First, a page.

Despite the incredible growth in enthusiasm and capital available for social enterprise, investors often struggle to find deals that are ready for investment. To bridge this gap, investors, enablers, and policy makers can consider ways to make it easier for investors and social entrepreneurs to connect.
“City First has always championed new ideas and recognized the need to support the creation of a platform that would better connect high impact financing intermediaries with more value aligned investors who can help entities like us provide more access to capital to projects and social enterprises.”
There is no dearth of social entrepreneurs looking for investment; however, impact investors often cite their main challenge as identifying viable social enterprises to invest in. Deal flow is stifled by a lack of centralized information about investment-ready deals, and as a result, social enterprises lose out on funding opportunities. Many financing intermediaries exist to help aggregate existing deals into fund offerings for large investors. However, retail investors still have limited access to these opportunities. Connecting retail investors to these opportunities could help support smaller capital raises for social enterprise funds and impact investing funds.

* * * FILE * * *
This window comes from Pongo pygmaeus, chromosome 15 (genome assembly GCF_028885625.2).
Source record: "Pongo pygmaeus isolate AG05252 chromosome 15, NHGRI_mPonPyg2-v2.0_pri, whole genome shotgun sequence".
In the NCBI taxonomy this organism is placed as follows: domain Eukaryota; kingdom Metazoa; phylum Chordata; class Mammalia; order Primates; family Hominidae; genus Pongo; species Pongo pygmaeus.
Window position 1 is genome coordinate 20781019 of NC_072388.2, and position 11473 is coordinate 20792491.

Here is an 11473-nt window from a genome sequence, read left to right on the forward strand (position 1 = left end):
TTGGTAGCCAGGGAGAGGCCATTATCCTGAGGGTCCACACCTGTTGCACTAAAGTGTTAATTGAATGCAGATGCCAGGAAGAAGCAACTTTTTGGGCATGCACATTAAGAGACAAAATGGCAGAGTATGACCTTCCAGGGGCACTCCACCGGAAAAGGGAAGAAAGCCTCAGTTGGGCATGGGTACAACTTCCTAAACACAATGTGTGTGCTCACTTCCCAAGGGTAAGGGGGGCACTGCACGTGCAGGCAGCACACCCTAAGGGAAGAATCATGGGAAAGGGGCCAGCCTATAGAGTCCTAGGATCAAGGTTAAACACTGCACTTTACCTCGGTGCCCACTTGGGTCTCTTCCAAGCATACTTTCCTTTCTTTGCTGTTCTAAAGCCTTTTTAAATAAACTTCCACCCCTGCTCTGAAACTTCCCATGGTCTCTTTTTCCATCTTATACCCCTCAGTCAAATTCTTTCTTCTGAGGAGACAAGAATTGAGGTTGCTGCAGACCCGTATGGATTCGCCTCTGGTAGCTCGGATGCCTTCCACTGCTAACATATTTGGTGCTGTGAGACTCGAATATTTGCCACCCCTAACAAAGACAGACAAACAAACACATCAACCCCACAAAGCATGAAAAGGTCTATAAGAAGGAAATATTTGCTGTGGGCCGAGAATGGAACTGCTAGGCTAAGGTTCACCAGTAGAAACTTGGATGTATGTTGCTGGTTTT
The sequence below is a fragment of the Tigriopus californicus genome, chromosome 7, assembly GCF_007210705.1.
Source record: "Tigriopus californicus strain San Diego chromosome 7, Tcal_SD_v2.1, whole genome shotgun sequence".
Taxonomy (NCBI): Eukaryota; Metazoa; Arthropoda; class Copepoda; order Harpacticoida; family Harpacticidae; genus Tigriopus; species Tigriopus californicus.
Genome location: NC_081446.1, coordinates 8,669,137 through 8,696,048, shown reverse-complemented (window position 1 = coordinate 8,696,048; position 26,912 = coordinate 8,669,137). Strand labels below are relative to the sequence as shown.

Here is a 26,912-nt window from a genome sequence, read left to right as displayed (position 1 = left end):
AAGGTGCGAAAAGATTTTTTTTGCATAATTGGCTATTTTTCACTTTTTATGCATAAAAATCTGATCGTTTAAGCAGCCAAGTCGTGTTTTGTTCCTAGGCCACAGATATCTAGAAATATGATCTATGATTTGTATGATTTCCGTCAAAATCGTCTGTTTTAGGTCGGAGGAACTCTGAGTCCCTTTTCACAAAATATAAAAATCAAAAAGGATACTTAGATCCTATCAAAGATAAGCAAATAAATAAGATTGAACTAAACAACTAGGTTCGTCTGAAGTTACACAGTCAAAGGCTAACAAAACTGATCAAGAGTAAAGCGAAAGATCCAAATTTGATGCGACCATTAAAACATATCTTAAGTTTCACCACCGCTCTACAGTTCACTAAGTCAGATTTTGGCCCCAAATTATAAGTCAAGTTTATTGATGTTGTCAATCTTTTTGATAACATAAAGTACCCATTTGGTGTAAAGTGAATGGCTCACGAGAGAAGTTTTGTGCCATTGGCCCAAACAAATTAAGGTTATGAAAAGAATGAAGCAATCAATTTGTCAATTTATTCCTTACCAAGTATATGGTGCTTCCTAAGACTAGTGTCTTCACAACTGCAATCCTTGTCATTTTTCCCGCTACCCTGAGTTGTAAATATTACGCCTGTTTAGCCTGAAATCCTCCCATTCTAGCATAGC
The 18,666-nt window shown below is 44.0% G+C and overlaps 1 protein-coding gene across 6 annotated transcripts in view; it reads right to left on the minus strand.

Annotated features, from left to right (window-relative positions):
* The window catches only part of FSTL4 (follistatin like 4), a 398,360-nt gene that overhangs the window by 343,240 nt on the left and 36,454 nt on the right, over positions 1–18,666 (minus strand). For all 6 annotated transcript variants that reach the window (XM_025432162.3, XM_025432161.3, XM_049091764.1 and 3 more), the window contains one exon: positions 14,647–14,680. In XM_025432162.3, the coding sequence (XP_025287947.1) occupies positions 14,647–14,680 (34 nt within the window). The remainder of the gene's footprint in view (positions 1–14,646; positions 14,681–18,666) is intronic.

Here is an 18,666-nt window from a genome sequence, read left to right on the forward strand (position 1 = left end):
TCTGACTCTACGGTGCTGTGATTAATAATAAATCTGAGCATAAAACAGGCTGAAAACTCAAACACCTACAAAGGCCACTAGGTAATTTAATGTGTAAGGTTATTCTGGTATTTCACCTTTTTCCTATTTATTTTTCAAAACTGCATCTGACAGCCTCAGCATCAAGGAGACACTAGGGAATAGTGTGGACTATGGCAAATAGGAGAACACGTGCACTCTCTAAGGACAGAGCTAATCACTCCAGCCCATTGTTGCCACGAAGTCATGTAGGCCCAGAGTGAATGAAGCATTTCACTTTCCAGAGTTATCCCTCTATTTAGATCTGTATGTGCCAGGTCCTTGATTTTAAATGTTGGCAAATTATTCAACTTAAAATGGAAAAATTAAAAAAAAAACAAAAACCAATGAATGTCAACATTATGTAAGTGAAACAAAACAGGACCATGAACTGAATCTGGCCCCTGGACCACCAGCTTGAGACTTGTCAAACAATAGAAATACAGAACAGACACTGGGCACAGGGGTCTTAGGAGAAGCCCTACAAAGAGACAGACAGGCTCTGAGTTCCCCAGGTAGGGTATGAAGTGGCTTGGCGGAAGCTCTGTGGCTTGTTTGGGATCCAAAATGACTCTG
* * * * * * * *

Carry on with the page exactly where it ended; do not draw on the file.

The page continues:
City First’s non-profit community development financial institution (CDFI) City First Enterprises, incubated ImpactUs, a new investing platform along with Enterprise Community Partners, one of the largest nonprofit CDFIs in the country. The ImpactUs Marketplace aims to make it easier to raise capital systematically from value aligned investors who currently have limited means to invest in social enterprises and other mission-driven projects either directly or through financing intermediaries such as CDFIs. The platform ultimately seeks to help social enterprises and other mission oriented institutions connect with retail investors through investment products they could buy on the platform. By aggregating investment opportunities, increasing the pool of values aligned investors who can access potential investments, and better preparing issuers for accessing the capital markets, ImpactUs is able to direct much needed capital to social entrepreneurs and other projects.
Four impact funds, some serving social enterprises, are using ImpactUs to raise capital, and there are more in the pipeline expected to be available through the platform on a rolling basis. More broadly, ImpactUs aims to have $150 million in assets listed on the platform in the first twelve months of operations with long term goals to have several hundred deals.
How it applies to your city:
Cities that are having trouble connecting investors to social enterprises might consider developing resources that can reduce the deal sourcing and transaction costs on both sides. Technology platforms that can aggregate opportunities and provide some transparency and standardization would help build confidence and ease the deployment of capital to worthy social enterprises.